WASHINGTON, D.C. – U.S. Senators Shelley Moore Capito (R-WV) and Joe Donnelly (D-IN) today introduced bipartisan legislation that seeks to help combat heroin and methamphetamine trafficking along the U.S.-Mexico border. The Stop Drugs at the Border Act of 2015 aims to address increased drug trafficking, as seizures along the Southwest Border and heroin deaths are on the rise.
Capito said, “Far too many West Virginia families have been devastated by heroin and methamphetamine addiction, and I take my responsibility to address this growing problem very seriously. In order to curb drug abuse at home in West Virginia, we need to ensure our national drug policy reflects the increase of drugs crossing the US-Mexico border. We also need to equip our drug and law enforcement officers with the resources they need to fight back against this epidemic. After meeting with a number of law enforcement officers and anti-drug coalitions this week, I am optimistic that this legislation is a good step in the right direction toward tackling West Virginia’s drug crisis. I look forward to working with my friend Senator Donnelly to combat this scourge.”
Donnelly said, “We see too many communities in Indiana affected by heroin and meth, so we need to make every effort to stop drugs from getting here in the first place. With drug trafficking along the Southwest Border continuing to grow, it is clear that we must do more to disrupt the supply of heroin and methamphetamine entering our country. To help address this problem, our national drug control strategy should be updated to reflect the increase in heroin and methamphetamine seizures at the border. We also need an up-to-date evaluation from law enforcement as to what tools, technology, and other resources are needed to more efficiently respond to the trafficking. I thank my friend Senator Capito for joining me in this effort.”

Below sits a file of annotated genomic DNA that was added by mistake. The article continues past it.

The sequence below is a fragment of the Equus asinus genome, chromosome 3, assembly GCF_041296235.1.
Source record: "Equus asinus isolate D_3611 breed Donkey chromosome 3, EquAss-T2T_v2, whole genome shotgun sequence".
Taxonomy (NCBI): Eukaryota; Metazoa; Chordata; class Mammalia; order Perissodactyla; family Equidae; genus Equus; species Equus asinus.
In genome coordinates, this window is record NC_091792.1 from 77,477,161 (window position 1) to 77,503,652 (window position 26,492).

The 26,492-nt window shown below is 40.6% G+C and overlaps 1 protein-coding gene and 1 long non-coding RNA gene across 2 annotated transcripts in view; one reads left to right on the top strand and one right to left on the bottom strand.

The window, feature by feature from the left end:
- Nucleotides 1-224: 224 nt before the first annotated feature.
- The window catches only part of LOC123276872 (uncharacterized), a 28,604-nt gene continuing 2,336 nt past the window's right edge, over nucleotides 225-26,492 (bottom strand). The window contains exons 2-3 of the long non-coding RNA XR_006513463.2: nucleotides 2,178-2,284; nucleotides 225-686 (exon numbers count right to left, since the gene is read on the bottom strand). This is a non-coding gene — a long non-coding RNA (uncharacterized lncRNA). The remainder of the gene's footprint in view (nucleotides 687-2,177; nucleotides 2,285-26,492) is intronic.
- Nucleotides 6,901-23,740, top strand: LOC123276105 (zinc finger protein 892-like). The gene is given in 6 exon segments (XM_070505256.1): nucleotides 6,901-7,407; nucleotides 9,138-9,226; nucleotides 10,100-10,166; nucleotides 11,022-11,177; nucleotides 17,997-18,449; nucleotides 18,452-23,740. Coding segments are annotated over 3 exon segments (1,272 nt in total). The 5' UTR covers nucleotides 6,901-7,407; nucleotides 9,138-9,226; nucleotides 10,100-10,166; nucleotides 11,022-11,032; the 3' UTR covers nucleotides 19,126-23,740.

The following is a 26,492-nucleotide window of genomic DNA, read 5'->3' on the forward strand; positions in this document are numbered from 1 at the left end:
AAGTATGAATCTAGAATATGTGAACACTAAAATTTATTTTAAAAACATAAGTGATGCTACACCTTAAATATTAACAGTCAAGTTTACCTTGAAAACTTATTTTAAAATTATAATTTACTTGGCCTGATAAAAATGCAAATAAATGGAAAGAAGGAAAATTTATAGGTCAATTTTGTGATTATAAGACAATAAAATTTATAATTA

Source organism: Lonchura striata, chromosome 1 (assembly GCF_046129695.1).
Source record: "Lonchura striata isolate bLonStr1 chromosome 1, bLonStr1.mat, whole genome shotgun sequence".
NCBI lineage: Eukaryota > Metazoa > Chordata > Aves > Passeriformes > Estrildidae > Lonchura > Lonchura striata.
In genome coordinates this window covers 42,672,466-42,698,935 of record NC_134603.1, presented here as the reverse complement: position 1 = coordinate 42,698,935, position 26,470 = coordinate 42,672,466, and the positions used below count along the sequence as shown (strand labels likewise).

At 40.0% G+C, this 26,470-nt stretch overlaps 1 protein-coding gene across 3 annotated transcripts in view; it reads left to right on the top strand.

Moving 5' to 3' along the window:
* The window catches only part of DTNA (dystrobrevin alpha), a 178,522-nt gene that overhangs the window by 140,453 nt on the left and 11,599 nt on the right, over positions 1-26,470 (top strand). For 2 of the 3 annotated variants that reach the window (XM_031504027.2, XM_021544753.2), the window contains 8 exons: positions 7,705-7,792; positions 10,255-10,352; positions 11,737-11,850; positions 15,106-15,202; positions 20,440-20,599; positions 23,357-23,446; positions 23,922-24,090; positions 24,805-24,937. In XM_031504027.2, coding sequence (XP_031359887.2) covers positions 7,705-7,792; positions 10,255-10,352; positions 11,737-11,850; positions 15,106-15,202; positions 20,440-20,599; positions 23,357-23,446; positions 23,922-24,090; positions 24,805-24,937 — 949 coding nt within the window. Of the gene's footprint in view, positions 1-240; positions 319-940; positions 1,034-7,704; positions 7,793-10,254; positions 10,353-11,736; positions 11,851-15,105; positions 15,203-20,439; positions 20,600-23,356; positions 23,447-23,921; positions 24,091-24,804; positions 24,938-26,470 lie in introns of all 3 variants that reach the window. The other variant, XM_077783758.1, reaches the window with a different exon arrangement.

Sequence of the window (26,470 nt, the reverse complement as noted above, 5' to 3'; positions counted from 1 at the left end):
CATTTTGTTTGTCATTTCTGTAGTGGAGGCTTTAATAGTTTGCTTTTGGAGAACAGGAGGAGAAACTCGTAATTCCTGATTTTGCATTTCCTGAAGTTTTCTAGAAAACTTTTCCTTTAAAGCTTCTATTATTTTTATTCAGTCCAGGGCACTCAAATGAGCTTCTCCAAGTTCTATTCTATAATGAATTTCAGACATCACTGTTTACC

The legislation would require the Office of National Drug Control Policy to ensure that its Southwest Border Counternarcotics Strategy specifically responds to the recent increase in heroin and methamphetamine trafficking along the international border between the U.S. and Mexico. The legislation would also require U.S. Customs and Border Protection to submit a report to Congress within four months of the bill’s enactment detailing the resources — including new technology, equipment, personnel, or other resources — needed for U.S. Customs and Border Protection and other law enforcement to respond to increased heroin and methamphetamine trafficking along the Southwest Border.
Seizures of heroin and methamphetamine by border patrol agents along the Southwest Border are increasing, according to the United States Border Patrol. Between fiscal years 2011 and 2014, the number of heroin seizures at the U.S. Southwest border increased from 85 to 145, a 71 percent increase, and the number of methamphetamine seizures grew from 437 to 724, a 66 percent increase. The volume of heroin confiscated increased by nearly 50 percent and the volume of methamphetamine increased by 105 percent.
Heroin overdose deaths have continued to rise across the country, as well. According to the Center for Disease Control, U.S. deaths linked to heroin overdoses increased from 5,925 to 8,257, a jump of 39 percent, between 2012 and 2013.